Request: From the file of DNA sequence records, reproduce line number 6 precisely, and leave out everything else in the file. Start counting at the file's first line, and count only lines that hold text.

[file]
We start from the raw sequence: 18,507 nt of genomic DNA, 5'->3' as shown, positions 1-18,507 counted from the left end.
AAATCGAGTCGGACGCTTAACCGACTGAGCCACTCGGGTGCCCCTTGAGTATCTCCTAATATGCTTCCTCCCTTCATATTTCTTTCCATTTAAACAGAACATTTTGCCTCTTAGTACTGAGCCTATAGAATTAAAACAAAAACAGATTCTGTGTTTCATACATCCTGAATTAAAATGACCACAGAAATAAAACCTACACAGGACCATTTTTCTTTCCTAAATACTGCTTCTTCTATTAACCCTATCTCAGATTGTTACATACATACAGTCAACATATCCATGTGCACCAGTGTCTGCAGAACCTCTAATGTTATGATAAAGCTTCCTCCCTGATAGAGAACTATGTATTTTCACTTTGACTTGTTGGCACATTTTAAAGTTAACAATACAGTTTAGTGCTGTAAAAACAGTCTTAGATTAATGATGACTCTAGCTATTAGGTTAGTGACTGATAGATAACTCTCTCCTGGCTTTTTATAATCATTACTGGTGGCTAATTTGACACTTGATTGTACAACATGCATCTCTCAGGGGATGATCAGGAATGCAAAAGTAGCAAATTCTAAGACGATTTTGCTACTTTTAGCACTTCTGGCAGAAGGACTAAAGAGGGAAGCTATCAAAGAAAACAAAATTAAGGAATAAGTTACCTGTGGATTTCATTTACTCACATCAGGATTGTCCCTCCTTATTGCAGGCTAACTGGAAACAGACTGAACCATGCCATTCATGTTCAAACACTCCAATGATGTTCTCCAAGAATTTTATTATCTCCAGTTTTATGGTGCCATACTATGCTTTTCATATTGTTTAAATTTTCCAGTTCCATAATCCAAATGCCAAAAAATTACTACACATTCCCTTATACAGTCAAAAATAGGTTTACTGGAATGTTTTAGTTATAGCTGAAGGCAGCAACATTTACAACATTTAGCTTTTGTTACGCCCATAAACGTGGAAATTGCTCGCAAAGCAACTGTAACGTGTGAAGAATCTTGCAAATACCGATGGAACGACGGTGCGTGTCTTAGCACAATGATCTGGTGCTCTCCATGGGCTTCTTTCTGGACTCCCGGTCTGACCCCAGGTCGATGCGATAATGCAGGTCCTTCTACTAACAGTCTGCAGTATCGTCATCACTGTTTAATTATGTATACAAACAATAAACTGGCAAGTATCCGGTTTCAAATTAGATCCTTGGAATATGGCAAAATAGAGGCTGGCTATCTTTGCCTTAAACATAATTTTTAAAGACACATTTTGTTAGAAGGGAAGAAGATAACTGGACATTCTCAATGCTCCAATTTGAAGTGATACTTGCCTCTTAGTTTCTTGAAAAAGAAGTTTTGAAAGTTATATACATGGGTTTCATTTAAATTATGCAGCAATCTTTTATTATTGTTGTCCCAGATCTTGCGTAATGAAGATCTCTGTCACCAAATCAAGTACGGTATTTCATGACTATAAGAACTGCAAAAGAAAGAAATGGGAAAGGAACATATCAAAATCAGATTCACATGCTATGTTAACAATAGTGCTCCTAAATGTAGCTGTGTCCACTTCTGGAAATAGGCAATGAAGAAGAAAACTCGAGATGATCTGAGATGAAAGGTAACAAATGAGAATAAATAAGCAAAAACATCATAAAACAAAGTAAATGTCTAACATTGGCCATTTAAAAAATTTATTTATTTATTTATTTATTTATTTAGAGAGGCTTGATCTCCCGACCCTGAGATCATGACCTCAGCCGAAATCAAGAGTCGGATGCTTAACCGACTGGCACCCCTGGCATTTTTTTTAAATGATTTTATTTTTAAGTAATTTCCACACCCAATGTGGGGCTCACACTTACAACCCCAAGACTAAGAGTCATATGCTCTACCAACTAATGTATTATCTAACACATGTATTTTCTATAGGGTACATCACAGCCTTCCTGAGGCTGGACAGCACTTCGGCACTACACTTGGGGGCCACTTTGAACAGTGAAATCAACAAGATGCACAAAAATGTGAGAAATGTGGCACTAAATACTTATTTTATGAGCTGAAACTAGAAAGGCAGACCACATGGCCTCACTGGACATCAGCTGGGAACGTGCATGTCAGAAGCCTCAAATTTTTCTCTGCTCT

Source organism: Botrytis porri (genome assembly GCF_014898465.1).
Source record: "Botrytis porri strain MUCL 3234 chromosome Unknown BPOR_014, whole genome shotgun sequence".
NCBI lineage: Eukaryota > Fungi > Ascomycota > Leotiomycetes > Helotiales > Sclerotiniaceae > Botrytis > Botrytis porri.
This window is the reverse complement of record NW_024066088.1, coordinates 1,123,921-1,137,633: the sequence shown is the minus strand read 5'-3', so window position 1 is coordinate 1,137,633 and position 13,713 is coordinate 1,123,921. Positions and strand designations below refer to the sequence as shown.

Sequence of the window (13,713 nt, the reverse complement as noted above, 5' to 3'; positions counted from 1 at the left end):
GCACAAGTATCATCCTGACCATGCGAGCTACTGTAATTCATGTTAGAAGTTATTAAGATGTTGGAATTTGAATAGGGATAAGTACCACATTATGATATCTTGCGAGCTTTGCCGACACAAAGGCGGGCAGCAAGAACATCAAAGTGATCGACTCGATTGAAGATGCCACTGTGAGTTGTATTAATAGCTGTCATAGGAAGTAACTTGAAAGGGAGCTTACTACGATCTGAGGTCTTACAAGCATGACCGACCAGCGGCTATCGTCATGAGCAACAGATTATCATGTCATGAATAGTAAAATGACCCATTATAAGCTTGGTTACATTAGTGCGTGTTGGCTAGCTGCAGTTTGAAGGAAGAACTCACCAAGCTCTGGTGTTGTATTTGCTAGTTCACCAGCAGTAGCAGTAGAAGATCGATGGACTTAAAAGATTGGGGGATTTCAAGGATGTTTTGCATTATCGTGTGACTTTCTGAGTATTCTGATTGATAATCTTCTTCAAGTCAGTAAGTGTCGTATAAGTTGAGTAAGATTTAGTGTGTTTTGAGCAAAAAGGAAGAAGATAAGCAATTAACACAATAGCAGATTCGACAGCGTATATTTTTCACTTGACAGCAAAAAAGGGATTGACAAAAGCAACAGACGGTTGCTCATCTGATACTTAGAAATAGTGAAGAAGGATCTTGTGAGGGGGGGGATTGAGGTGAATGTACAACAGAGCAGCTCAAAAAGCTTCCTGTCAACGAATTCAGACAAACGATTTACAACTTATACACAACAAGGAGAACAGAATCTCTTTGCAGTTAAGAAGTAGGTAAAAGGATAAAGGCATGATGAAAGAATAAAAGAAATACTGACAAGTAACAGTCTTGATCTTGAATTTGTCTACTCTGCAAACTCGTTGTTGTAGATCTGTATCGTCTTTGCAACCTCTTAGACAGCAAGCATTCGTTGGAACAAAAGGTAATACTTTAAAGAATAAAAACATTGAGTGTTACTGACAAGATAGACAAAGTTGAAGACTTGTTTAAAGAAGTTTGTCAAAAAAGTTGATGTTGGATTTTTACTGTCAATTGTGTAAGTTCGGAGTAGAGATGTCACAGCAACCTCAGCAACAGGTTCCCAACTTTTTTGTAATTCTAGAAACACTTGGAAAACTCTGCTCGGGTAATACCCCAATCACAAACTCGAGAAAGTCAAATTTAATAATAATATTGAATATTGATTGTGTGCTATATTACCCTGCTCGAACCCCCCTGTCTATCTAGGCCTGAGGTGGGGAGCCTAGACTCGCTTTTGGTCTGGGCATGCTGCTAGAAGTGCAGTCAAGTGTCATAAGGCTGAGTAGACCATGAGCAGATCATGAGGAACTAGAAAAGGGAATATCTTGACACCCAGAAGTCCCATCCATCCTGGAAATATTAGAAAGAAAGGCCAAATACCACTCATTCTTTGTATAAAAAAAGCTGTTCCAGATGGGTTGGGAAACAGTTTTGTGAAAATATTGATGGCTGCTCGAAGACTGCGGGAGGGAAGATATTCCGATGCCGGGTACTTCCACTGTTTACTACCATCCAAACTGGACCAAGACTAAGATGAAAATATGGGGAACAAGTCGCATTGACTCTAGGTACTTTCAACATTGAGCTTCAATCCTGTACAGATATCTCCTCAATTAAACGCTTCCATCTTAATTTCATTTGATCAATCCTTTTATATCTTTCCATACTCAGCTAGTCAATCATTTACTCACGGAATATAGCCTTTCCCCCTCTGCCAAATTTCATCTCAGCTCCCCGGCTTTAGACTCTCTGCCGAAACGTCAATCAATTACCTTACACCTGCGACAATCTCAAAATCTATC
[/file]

This window is the reverse complement of record NW_024066088.1, coordinates 1,123,921-1,137,633: the sequence shown is the minus strand read 5'-3', so window position 1 is coordinate 1,137,633 and position 13,713 is coordinate 1,123,921. Positions and strand designations below refer to the sequence as shown.